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Interpersonal allocation behavior in a household saving experiment

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  • Vital Anderhuba
  • Dennis A. V. Dittrich

    ()

  • Werner Güth

    ()

  • Nadege Marchandd

Abstract

We investigate the intertemporal allocation behavior of spouses with different deterministic life expectations in an experiment. In each period of their life both partners propose a consumption level of which one is then randomly implemented. In spite of the complex dynamics optimal behavior is rather simple and straightforward in the sense of conditional consumption smoothing. A substantial number of participants does not care whether their partner receives any payoff. This selfish behavior is punished by their partners.On average participants stay on egoistic consuption paths, although in later periods their behavior shifts in the direction of consumption paths leading to equal payoffs.

Suggested Citation

  • Vital Anderhuba & Dennis A. V. Dittrich & Werner Güth & Nadege Marchandd, "undated". "Interpersonal allocation behavior in a household saving experiment," Papers on Strategic Interaction 2002-02, Max Planck Institute of Economics, Strategic Interaction Group.
  • Handle: RePEc:esi:discus:2002-02
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    File URL: ftp://papers.econ.mpg.de/esi/discussionpapers/2002-02.pdf
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    References listed on IDEAS

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    1. Martin Browning, 2000. "The Saving Behaviour of a Two‐person Household," Scandinavian Journal of Economics, Wiley Blackwell, vol. 102(2), pages 235-251, June.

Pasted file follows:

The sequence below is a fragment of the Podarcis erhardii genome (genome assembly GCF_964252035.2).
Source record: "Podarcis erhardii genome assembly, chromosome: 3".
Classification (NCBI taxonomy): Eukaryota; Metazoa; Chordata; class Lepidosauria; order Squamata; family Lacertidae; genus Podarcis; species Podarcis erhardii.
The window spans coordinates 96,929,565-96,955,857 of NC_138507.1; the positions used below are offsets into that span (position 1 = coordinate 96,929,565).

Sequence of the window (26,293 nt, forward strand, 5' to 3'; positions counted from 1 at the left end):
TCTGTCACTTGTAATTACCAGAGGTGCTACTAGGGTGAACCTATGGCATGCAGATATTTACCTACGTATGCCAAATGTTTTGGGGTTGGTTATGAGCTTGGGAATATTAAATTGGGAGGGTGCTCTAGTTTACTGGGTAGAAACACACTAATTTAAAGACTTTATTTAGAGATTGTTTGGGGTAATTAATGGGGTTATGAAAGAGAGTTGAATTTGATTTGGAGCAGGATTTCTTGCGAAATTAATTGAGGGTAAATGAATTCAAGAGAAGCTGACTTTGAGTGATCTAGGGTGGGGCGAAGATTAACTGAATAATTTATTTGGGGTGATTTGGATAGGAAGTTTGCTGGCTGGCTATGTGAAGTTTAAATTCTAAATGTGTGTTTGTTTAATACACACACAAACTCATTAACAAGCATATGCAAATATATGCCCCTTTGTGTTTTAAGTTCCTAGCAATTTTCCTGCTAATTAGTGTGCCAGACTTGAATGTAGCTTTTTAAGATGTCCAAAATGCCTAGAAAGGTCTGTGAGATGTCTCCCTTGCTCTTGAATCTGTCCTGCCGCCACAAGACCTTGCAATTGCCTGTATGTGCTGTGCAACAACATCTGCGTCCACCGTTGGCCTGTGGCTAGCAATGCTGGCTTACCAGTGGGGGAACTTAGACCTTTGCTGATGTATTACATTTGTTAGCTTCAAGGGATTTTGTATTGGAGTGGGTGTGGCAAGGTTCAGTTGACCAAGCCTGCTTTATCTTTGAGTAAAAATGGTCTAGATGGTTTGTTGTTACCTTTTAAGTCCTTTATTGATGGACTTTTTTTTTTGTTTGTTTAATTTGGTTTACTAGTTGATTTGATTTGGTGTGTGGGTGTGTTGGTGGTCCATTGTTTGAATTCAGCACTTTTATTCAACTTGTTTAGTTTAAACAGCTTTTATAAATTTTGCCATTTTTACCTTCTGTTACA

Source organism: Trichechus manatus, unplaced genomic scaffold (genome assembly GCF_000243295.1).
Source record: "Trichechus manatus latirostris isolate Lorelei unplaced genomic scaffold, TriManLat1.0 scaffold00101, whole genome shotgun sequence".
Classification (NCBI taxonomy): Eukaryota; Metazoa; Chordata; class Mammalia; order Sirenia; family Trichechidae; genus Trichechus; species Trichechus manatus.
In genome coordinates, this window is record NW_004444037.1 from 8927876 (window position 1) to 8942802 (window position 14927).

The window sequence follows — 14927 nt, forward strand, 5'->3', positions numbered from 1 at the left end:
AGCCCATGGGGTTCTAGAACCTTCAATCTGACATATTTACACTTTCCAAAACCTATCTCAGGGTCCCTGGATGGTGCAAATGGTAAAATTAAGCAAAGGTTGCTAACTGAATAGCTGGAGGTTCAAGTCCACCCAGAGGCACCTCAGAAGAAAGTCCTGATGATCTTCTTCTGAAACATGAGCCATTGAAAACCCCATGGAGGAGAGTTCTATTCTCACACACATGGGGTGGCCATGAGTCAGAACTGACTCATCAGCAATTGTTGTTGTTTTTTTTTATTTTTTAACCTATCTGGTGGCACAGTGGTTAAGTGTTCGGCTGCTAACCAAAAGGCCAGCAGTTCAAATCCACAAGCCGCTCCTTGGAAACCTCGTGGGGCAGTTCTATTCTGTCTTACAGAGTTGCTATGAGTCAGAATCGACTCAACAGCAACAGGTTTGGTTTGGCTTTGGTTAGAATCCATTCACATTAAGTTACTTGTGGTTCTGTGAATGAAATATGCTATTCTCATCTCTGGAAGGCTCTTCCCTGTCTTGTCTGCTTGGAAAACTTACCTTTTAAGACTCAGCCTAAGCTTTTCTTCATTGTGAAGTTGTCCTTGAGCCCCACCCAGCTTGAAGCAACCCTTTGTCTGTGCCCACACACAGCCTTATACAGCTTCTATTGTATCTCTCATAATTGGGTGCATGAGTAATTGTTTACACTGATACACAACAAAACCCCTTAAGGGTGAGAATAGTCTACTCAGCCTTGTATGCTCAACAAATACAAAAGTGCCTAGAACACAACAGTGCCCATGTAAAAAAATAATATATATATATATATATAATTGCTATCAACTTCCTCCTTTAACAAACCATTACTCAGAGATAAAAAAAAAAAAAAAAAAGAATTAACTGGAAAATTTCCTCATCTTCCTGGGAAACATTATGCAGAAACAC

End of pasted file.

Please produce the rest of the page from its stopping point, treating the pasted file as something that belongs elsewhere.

2. Browning, Martin, 2000. " The Saving Behaviour of a Two-Person Household," Scandinavian Journal of Economics, Wiley Blackwell, vol. 102(2), pages 235-251, June.
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    5. Meier, Katja & Kirchler, Erich & Hubert, Angela-Christian, 1999. "Savings and investment decisions within private households: Spouses' dominance in decisions on various forms of investment," Journal of Economic Psychology, Elsevier, vol. 20(5), pages 499-519, October.
    6. Vital Anderhub & Werner Gäuth & Wieland Mäuller & Martin Strobel, 2000. "An Experimental Analysis of Intertemporal Allocation Behavior," Experimental Economics, Springer;Economic Science Association, vol. 3(2), pages 137-152, October.
    7. Wirl, Franz & Feichtinger, Gustav, 2002. "Intrafamiliar Consumption and Saving under Altruism and Wealth Considerations," Economica, London School of Economics and Political Science, vol. 69(273), pages 93-111, February.
    8. Werner Güth & Radosveta Ivanova‐Stenzel & Sigve Tjotta, 2004. "Please, Marry Me! An Experimental Study of Risking a Joint Venture," Metroeconomica, Wiley Blackwell, vol. 55(1), pages 1-21, February.
    9. Chen, Zhiqi & Woolley, Frances, 2001. "A Cournot-Nash Model of Family Decision Making," Economic Journal, Royal Economic Society, vol. 111(474), pages 722-748, October.
    10. Phipps, Shelley A & Burton, Peter S, 1998. "What's Mine Is Yours? The Influence of Male and Female Incomes on Patterns of Household Expenditure," Economica, London School of Economics and Political Science, vol. 65(260), pages 599-613, November.
    11. Shelly Lundberg & Robert A. Pollak, 1996. "Bargaining and Distribution in Marriage," Journal of Economic Perspectives, American Economic Association, vol. 10(4), pages 139-158, Fall.
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    Cited by:

    1. Susanne Büchner & Dennis A. V. Dittrich, 2002. "I will survive! -- Gender discrimination in a household saving decisions experiment," Papers on Strategic Interaction 2002-14, Max Planck Institute of Economics, Strategic Interaction Group.

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    More about this item

    Keywords

    experimental economics; considerate attitudes; random dictatorship;
    All these keywords.

    JEL classification:

    • C73 - Mathematical and Quantitative Methods - - Game Theory and Bargaining Theory - - - Stochastic and Dynamic Games; Evolutionary Games
    • C91 - Mathematical and Quantitative Methods - - Design of Experiments - - - Laboratory, Individual Behavior
    • D91 - Microeconomics - - Micro-Based Behavioral Economics - - - Role and Effects of Psychological, Emotional, Social, and Cognitive Factors on Decision Making

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